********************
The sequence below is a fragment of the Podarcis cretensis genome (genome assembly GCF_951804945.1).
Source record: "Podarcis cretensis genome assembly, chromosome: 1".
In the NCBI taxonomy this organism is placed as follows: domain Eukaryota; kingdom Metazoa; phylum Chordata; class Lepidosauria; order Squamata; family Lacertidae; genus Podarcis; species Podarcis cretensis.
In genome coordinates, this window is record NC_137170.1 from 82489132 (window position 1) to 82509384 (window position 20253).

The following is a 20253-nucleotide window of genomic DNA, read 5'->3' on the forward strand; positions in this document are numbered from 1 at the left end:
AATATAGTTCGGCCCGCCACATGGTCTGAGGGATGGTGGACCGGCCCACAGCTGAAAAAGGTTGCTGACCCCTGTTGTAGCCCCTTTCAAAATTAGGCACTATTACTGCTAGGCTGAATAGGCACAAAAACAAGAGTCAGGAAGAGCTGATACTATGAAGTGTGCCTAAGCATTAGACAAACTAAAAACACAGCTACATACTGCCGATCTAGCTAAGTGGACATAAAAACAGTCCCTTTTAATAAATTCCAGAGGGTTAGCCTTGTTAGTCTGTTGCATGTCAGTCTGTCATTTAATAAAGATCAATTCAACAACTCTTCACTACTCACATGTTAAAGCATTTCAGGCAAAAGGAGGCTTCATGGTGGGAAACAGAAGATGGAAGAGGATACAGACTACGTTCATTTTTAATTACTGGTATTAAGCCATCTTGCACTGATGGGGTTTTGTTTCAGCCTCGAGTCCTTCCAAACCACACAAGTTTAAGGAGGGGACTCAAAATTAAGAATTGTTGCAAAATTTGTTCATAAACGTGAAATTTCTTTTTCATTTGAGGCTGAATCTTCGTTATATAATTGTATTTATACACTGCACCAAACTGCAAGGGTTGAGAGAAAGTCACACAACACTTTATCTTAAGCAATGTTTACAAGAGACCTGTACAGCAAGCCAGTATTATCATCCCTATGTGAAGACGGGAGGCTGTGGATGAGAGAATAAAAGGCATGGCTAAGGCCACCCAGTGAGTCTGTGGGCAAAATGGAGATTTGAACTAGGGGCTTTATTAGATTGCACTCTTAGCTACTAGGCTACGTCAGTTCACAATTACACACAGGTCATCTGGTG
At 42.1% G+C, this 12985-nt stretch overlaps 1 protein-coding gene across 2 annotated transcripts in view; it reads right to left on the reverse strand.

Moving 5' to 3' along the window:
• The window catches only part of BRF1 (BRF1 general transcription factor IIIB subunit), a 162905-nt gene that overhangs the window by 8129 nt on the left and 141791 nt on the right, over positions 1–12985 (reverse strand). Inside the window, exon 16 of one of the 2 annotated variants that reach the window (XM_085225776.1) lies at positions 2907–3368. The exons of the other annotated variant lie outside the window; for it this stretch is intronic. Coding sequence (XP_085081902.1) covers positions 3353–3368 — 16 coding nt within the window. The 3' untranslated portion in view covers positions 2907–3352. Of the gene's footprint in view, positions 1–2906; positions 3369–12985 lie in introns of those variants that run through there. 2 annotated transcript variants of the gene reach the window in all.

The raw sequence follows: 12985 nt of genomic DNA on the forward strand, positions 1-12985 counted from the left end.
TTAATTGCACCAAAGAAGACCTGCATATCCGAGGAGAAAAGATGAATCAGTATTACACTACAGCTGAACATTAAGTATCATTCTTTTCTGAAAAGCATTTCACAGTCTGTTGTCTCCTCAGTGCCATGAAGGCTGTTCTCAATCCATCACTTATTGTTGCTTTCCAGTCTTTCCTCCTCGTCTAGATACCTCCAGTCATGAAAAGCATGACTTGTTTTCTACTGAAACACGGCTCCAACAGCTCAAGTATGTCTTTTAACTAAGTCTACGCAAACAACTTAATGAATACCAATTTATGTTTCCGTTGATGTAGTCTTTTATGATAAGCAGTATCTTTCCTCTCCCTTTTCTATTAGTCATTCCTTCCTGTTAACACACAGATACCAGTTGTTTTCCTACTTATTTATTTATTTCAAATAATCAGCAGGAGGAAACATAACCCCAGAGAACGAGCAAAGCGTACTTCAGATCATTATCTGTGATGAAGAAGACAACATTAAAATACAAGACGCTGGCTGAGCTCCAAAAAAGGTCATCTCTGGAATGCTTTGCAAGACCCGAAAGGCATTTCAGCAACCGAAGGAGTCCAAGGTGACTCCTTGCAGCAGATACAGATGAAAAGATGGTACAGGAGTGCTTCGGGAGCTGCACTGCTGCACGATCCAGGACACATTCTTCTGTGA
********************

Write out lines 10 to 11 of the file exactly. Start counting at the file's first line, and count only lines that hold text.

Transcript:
The raw sequence follows: 12985 nt of genomic DNA on the forward strand, positions 1-12985 counted from the left end.
TTAATTGCACCAAAGAAGACCTGCATATCCGAGGAGAAAAGATGAATCAGTATTACACTACAGCTGAACATTAAGTATCATTCTTTTCTGAAAAGCATTTCACAGTCTGTTGTCTCCTCAGTGCCATGAAGGCTGTTCTCAATCCATCACTTATTGTTGCTTTCCAGTCTTTCCTCCTCGTCTAGATACCTCCAGTCATGAAAAGCATGACTTGTTTTCTACTGAAACACGGCTCCAACAGCTCAAGTATGTCTTTTAACTAAGTCTACGCAAACAACTTAATGAATACCAATTTATGTTTCCGTTGATGTAGTCTTTTATGATAAGCAGTATCTTTCCTCTCCCTTTTCTATTAGTCATTCCTTCCTGTTAACACACAGATACCAGTTGTTTTCCTACTTATTTATTTATTTCAAATAATCAGCAGGAGGAAACATAACCCCAGAGAACGAGCAAAGCGTACTTCAGATCATTATCTGTGATGAAGAAGACAACATTAAAATACAAGACGCTGGCTGAGCTCCAAAAAAGGTCATCTCTGGAATGCTTTGCAAGACCCGAAAGGCATTTCAGCAACCGAAGGAGTCCAAGGTGACTCCTTGCAGCAGATACAGATGAAAAGATGGTACAGGAGTGCTTCGGGAGCTGCACTGCTGCACGATCCAGGACACATTCTTCTGTGA